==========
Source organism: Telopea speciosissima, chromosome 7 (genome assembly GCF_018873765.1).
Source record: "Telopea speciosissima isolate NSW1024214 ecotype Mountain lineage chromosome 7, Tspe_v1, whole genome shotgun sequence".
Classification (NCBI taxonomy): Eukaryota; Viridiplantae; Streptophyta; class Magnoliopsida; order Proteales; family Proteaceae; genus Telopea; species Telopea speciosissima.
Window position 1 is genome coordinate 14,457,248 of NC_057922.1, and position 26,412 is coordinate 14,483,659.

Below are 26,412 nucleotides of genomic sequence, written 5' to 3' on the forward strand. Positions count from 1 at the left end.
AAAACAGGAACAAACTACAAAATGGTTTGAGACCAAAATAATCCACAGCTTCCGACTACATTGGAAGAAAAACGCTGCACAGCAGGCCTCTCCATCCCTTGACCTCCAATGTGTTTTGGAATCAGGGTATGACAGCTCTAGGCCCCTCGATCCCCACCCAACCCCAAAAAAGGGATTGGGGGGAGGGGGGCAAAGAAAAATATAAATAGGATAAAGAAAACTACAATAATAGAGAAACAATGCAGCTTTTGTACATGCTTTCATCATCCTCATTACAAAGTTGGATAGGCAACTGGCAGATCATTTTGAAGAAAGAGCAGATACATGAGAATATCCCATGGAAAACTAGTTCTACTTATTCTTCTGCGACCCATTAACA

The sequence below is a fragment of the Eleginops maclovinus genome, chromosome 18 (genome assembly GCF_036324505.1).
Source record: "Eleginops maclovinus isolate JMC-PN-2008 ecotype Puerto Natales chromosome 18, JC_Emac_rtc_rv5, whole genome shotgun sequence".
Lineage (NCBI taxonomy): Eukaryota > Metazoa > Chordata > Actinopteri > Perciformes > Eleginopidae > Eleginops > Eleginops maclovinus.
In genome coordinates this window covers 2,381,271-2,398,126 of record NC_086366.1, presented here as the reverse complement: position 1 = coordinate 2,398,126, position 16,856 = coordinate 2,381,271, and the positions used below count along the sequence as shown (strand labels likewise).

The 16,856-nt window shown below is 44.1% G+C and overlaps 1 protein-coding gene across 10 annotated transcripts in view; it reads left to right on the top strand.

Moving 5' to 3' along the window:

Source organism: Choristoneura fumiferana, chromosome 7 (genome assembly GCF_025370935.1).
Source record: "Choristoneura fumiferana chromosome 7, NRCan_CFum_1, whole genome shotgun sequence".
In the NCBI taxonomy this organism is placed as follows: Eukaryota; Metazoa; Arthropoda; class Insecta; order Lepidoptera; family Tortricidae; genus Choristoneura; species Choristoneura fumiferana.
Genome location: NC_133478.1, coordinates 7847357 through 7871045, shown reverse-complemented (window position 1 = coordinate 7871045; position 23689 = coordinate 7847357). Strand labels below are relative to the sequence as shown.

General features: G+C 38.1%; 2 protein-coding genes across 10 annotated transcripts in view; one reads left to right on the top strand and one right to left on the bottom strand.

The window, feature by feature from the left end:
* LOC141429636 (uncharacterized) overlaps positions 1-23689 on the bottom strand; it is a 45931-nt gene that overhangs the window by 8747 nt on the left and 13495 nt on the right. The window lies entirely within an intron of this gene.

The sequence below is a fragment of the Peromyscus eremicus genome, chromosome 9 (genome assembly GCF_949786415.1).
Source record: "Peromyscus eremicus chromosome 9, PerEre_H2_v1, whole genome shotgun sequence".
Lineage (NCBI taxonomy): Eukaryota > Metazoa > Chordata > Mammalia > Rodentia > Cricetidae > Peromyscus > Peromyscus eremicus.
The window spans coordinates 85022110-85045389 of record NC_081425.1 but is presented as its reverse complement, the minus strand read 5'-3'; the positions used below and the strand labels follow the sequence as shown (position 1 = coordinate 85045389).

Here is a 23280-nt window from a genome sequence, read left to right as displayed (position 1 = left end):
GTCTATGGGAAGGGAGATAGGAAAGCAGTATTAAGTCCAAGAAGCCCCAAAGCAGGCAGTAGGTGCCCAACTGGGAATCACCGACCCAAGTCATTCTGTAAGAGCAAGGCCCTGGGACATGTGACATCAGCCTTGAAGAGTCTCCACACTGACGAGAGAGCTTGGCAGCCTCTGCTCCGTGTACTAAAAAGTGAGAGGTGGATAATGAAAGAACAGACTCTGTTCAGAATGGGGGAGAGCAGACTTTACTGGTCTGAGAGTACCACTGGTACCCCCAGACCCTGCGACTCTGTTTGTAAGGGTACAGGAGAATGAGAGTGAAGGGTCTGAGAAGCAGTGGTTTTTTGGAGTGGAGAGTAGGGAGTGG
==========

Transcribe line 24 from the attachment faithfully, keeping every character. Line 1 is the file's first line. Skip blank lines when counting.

Here is a 23280-nt window from a genome sequence, read left to right as displayed (position 1 = left end):